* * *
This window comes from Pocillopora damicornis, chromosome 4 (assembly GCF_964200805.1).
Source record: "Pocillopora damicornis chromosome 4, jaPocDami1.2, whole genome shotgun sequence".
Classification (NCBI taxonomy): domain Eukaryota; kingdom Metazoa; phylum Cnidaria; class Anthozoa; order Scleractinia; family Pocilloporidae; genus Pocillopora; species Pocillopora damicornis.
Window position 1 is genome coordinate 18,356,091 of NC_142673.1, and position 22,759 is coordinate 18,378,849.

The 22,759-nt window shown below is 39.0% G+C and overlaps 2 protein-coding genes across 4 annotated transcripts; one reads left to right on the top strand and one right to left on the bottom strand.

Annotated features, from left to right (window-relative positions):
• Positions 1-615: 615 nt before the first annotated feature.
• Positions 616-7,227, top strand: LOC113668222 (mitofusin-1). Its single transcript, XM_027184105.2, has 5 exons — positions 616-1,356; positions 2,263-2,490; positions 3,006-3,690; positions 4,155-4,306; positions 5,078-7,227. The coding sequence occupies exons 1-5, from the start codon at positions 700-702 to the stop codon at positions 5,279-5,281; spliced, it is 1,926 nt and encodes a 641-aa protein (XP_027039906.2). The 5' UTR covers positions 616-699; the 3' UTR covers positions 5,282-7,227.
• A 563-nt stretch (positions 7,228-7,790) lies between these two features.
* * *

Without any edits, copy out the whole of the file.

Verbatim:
This window comes from Pocillopora damicornis, chromosome 4 (assembly GCF_964200805.1).
Source record: "Pocillopora damicornis chromosome 4, jaPocDami1.2, whole genome shotgun sequence".
Classification (NCBI taxonomy): domain Eukaryota; kingdom Metazoa; phylum Cnidaria; class Anthozoa; order Scleractinia; family Pocilloporidae; genus Pocillopora; species Pocillopora damicornis.
Window position 1 is genome coordinate 18,356,091 of NC_142673.1, and position 22,759 is coordinate 18,378,849.

The 22,759-nt window shown below is 39.0% G+C and overlaps 2 protein-coding genes across 4 annotated transcripts; one reads left to right on the top strand and one right to left on the bottom strand.

Annotated features, from left to right (window-relative positions):
• Positions 1-615: 615 nt before the first annotated feature.
• Positions 616-7,227, top strand: LOC113668222 (mitofusin-1). Its single transcript, XM_027184105.2, has 5 exons — positions 616-1,356; positions 2,263-2,490; positions 3,006-3,690; positions 4,155-4,306; positions 5,078-7,227. The coding sequence occupies exons 1-5, from the start codon at positions 700-702 to the stop codon at positions 5,279-5,281; spliced, it is 1,926 nt and encodes a 641-aa protein (XP_027039906.2). The 5' UTR covers positions 616-699; the 3' UTR covers positions 5,282-7,227.
• A 563-nt stretch (positions 7,228-7,790) lies between these two features.